A majority of Stanislaus County supervisors took a dramatic stand for farming Tuesday in a narrow vote dooming a golf driving range proposed north of Turlock.
The divisive issue should bring new discussions about establishing no-build greenbelt zones between other communities such as Modesto and its Salida and Riverbank neighbors, Supervisor Vito Chiesa said.
Such buffers are considered essential to turning back sprawl, planning experts say.
Several Turlockers said the city lacks recreational opportunities for people young and old. High school and university coaches sent letters supporting the idea of a 20-acre driving range near Highway 99, north of Taylor Road.
County and Turlock officials agreed 22 years ago to preserve farmland north of Taylor, except for a strip of freeway development. Farmland advocates frequently pointed to the official agreement as an example of "things that go right in Stanislaus County," said Denny Jackman, chairman of the Farmland Working Group.
Developer Dennis Wilson of Horizon Consulting noted that county officials over the years have approved five driving ranges in rural areas with the same zoning as land north of Taylor Road. Driving ranges in urban areas, meanwhile, aren't compatible with homes and some have been forced out, he said.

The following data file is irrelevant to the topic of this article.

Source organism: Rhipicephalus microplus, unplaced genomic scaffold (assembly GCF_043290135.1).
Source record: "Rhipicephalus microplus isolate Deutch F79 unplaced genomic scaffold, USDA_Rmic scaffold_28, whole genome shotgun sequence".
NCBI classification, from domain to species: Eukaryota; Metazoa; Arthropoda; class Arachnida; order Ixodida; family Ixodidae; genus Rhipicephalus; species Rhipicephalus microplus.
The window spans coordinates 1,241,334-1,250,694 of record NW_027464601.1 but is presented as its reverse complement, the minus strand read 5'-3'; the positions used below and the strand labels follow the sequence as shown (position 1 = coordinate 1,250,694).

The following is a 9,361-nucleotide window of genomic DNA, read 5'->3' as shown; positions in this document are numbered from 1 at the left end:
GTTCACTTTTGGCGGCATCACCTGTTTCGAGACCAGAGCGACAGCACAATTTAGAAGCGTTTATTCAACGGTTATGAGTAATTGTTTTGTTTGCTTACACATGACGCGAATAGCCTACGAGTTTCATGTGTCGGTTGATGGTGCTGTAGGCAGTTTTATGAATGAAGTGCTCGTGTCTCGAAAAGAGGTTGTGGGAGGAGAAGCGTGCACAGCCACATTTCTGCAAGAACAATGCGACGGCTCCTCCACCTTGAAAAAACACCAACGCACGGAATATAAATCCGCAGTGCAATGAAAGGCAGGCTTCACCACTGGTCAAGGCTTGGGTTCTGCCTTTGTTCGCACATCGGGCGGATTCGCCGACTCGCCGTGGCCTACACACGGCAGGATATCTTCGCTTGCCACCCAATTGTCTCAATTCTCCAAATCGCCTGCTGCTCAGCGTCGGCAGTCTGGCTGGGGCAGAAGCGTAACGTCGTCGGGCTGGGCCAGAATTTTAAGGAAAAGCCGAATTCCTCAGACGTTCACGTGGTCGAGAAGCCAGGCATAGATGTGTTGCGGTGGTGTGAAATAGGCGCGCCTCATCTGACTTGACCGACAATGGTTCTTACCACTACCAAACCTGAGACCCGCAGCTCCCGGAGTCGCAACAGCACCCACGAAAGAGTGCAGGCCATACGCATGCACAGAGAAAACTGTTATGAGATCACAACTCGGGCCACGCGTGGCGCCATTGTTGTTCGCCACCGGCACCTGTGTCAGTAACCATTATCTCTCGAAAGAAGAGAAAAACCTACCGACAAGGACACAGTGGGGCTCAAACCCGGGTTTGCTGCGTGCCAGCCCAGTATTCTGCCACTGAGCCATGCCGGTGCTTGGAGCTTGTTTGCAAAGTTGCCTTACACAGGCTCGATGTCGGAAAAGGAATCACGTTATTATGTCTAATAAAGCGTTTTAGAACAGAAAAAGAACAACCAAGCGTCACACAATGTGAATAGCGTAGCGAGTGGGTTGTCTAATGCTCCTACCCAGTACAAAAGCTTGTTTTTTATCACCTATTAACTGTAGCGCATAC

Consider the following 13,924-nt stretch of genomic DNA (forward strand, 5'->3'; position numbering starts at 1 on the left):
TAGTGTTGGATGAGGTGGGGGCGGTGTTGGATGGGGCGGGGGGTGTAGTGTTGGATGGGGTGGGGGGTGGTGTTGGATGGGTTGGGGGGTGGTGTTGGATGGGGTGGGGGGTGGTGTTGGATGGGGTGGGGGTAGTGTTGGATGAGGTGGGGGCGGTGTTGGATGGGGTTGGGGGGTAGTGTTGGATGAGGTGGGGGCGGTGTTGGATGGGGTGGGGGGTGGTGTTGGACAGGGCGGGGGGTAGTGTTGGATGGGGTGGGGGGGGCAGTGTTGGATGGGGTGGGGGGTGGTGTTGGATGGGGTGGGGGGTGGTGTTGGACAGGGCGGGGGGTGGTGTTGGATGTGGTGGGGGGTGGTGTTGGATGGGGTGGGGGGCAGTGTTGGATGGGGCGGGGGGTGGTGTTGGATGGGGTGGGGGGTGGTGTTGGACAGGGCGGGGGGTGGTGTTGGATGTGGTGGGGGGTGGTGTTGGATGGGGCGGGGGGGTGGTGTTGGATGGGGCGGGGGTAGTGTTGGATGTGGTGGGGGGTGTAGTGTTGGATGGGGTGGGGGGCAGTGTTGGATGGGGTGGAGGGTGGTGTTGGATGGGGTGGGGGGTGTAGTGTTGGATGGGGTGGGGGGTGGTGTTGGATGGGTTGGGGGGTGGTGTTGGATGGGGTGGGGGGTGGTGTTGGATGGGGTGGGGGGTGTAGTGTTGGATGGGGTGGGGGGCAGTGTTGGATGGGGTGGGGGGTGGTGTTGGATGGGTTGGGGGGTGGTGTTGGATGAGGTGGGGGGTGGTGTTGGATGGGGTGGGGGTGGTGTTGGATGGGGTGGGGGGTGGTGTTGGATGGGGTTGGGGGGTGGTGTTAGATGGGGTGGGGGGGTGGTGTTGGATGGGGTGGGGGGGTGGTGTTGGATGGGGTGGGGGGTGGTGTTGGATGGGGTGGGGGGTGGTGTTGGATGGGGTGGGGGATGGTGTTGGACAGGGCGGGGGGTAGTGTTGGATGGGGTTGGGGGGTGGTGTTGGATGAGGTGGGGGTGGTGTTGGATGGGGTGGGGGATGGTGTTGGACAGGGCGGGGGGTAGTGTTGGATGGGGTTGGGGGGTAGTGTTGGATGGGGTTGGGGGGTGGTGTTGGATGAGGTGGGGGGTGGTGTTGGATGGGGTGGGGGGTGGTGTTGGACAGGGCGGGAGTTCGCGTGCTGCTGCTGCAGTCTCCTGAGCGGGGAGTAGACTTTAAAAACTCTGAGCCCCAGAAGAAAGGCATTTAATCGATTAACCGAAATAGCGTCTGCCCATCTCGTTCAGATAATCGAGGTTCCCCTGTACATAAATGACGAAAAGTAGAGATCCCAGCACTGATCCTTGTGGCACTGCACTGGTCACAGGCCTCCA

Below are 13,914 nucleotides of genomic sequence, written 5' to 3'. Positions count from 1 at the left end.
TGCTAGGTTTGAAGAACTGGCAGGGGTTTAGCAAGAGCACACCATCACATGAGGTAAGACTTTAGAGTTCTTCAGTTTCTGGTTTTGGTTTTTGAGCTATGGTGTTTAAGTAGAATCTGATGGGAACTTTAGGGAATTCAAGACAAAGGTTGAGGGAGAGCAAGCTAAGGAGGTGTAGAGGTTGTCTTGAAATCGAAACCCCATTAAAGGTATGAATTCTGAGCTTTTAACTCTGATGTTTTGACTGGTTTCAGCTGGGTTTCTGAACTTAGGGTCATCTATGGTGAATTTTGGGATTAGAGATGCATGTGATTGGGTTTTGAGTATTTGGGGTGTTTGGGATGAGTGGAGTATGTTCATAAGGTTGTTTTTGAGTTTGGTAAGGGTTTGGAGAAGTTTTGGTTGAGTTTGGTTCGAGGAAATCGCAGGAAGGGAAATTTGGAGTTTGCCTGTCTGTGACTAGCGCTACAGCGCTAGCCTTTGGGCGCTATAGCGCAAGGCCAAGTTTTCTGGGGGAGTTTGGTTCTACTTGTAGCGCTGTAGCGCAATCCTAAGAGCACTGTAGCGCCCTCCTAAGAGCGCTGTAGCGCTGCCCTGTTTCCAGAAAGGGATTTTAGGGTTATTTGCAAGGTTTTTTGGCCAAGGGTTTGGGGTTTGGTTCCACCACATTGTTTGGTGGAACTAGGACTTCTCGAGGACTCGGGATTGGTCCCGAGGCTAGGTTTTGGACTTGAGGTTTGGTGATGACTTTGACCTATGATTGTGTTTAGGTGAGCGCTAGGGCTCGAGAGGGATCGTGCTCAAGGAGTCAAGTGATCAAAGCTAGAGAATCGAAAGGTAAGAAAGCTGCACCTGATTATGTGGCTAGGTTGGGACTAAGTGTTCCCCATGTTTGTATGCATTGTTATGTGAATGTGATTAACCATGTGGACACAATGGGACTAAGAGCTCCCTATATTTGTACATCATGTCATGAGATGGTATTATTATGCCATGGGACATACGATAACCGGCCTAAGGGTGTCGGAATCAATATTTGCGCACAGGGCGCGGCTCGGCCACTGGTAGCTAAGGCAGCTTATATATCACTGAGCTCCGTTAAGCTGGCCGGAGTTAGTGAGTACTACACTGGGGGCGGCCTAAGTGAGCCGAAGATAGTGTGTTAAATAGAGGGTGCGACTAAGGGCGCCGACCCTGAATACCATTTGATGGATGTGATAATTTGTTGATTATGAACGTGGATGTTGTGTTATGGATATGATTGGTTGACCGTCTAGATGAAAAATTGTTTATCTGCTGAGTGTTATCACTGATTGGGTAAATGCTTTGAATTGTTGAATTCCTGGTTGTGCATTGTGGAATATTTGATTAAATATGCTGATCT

Driving range supporters included former Turlock Mayor Brad Bates, who said county leaders have allowed Denair and Keyes to creep toward the city while Turlock has held the line. He asked supervisors to be flexible.
"It's really about the youth in the area," said Turlock resident Todd Smith, who said golf teaches valuable life skills. He took his sons to a driving range in the city before it closed many years ago, he said, and now they have to drive several miles to hit a bucket of balls.
But people living and farming north of Taylor Road said they want no conflicts with urban development.
"We feel if this is allowed it would just open the door to the future growth in this area," said Teri Nascimento, who filed the appeal to county planning commissioners' March approval of the driving range.
Al Brizzard of Waterford said, "No one could equate a golf driving range to ag use."
The majority of supervisors agreed, with Chiesa, Jeff Grover and Jim DeMartini voting to uphold the buffer. In the minority were Supervisors Bill O'Brien and Dick Monteith.
Chiesa, whose district includes Turlock, said he agonized over the issue and predicted he might not sleep well "because I can make the argument either way." Air-tight agreements on buffers between communities would help future decision makers to avoid such struggles, he said.
Grover said he is a golfer, considers Wilson to be a close friend and admires the lack of complaints from farmers next to a driving range on north McHenry Avenue.
"I couldn't agree more that the city of Turlock needs a golf practice facility. But I don't think it needs it here," Grover said. "I don't want to be a part of turning around a decision made a long time ago."
Supervisors had not taken up by press time consideration of a new animal shelter design and low-cost spay and neuter clinic for pets.
Bee staff writer Garth Stapley can be reached at email@example.com or 578-2390.